|A sawhorse can provide play for kids|
In the event that the power line proposal is approved, the case will be far from over. We will have an immediate request for a rehearing to bring in new evidence from the National Park Service and the Advisory Council on Historic Preservation. Then we will have an appeal process with the Arkansas Supreme Court.
Due to the extreme impact that three of the power lines would have on properties controlled by the US Army Corp of Engineers, those were removed from consideration in July. The remaining three routes pose serious threats to the National Military Park at Pea Ridge and the National Trail (Trail of Tears). These serious threats would force the power company's proposal to undergo rigorous Section 106 review under the National Historic Preservation Act, with the ultimate conclusion (in all probability) of the last three remaining routes being yanked from consideration when they shouldn't have been considered in the first place.
All this malicious process foisted upon our small local community by a major power company for its own gain has held our small local communities of Northwest Arkansas hostage for months. Individual landowners have suffered enormously. The legal bills in defense of our properties have been huge. Our small organization, Save the Ozarks has raised and spent over $150,000, and if you add up the legal bills of all the various intervenors, over a million dollars has been raised and spent to stop AEP/SWEPCO's unwarranted power line.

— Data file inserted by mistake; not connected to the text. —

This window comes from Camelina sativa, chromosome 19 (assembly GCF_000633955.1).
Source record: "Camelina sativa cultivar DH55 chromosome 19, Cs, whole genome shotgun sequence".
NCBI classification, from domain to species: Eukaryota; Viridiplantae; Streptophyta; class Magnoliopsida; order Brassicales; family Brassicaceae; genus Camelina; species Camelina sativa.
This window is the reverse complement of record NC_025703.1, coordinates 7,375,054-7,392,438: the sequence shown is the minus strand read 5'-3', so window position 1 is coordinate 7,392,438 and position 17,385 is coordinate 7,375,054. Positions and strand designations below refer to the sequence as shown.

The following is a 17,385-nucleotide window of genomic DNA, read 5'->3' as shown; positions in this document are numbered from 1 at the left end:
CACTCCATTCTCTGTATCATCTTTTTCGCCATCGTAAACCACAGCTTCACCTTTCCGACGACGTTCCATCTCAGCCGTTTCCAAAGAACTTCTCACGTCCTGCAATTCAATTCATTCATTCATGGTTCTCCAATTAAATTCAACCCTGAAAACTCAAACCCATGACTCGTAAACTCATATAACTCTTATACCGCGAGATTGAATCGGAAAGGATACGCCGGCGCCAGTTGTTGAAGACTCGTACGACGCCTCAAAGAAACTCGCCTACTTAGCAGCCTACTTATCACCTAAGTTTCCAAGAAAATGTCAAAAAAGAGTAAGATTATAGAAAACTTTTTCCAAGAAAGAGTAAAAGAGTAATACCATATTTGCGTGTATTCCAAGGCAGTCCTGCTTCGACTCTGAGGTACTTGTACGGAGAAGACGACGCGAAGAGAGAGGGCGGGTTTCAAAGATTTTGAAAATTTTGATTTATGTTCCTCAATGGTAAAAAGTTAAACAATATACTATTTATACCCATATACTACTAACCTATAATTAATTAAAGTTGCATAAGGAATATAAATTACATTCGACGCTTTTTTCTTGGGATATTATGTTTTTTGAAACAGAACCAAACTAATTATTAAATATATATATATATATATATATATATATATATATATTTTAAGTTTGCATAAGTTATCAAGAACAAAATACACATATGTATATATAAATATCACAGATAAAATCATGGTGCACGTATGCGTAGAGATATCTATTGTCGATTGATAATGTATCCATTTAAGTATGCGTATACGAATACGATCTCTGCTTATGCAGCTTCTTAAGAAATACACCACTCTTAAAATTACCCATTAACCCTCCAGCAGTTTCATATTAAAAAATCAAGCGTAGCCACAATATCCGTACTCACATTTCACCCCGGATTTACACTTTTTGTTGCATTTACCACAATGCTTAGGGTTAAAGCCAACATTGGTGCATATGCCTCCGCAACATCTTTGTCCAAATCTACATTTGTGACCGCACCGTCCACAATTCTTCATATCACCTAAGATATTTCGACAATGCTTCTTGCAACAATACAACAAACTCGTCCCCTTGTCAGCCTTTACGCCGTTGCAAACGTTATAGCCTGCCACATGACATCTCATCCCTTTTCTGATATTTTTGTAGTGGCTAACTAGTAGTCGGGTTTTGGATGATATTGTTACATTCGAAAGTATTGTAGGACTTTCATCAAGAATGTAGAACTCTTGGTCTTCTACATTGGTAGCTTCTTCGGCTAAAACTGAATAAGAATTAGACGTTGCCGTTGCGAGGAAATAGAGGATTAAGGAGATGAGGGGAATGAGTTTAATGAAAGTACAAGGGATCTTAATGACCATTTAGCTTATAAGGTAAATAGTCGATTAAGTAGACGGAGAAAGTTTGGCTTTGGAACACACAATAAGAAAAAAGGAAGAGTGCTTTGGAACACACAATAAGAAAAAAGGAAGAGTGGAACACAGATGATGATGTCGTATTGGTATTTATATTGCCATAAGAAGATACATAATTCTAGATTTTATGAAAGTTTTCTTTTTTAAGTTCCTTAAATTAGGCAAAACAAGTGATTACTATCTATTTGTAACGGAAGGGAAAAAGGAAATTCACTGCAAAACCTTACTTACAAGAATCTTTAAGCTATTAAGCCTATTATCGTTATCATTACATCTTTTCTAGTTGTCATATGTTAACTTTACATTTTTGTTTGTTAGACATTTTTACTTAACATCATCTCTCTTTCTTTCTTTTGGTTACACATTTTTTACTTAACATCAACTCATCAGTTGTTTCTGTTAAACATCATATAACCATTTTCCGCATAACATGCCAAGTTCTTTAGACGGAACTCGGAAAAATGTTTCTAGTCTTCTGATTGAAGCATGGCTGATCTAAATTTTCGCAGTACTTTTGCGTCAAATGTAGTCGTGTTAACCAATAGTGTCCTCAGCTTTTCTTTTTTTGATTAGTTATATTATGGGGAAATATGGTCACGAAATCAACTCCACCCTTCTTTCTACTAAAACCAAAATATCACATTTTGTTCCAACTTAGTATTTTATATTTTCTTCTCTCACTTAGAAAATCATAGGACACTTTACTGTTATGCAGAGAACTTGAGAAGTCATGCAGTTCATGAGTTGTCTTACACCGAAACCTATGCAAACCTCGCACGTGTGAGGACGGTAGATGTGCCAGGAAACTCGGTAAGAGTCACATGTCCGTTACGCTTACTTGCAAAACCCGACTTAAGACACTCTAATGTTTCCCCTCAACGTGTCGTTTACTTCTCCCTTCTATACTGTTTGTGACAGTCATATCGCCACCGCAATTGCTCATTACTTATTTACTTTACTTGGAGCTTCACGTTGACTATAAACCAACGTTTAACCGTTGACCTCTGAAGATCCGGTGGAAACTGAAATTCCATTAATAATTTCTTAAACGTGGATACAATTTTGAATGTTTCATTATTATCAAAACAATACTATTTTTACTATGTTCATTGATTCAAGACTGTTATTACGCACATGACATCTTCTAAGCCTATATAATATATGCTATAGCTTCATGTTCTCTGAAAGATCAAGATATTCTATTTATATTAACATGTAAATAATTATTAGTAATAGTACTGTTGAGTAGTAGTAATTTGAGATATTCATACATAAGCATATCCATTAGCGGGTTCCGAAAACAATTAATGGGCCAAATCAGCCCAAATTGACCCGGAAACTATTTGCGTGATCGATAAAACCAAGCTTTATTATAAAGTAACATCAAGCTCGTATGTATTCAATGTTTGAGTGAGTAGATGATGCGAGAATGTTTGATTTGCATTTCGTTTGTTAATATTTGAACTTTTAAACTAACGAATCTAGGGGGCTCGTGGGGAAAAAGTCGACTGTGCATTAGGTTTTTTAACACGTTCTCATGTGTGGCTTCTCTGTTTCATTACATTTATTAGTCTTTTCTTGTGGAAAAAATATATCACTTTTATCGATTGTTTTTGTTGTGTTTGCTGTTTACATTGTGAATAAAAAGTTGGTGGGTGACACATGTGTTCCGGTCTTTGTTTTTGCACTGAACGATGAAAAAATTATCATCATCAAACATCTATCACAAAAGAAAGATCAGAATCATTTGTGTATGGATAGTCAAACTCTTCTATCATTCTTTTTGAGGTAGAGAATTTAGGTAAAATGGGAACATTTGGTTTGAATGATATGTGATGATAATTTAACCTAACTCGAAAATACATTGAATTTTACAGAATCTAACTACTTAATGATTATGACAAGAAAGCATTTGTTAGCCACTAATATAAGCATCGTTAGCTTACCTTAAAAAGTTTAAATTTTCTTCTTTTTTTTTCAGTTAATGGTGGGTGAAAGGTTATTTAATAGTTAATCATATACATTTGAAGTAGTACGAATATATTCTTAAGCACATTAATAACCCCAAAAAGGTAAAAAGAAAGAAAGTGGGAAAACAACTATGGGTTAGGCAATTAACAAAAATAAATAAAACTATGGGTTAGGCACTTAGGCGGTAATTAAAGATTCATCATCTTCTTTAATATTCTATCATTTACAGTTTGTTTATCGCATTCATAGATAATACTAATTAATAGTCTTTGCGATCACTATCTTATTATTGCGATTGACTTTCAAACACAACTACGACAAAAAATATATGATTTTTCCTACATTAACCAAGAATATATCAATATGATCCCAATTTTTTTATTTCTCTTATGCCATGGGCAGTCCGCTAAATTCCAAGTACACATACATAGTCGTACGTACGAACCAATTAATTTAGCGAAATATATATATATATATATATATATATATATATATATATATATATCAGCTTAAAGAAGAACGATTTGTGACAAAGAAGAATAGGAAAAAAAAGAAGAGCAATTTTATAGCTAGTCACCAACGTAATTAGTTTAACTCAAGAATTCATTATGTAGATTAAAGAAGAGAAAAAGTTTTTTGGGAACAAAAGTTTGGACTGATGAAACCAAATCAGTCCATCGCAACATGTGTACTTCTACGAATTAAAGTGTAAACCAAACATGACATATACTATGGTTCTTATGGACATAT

The irony is that the APSC will make its ruling, but that the US Army Corp of Engineers will have the last word. And so the decision that we've spent hundreds of thousands of dollars and thousands of sleepness nights to mold is a thing that could have been nipped in the bud by a proper observance and sequence of regulatory approval. The fact is that the power company made a preliminary application to the Corp of Engineers in September 2012, then when learning that the Corp permits would not be easy, then attempted to circumvent the USACOE regulatory process by skating around. Perhaps their idea was that after getting everything through the State regulatory agency, the USACOE would roll over like a dead turtle and die. But that will not be the case here.
With a warm glow from the wood stove in my shop, I'll be making another lid for a box article and installing drawer pulls and lift tabs in the last remaining boxes for my new book. The photo above is from a Catalog of Play Equipment, 1918
Make, fix and create...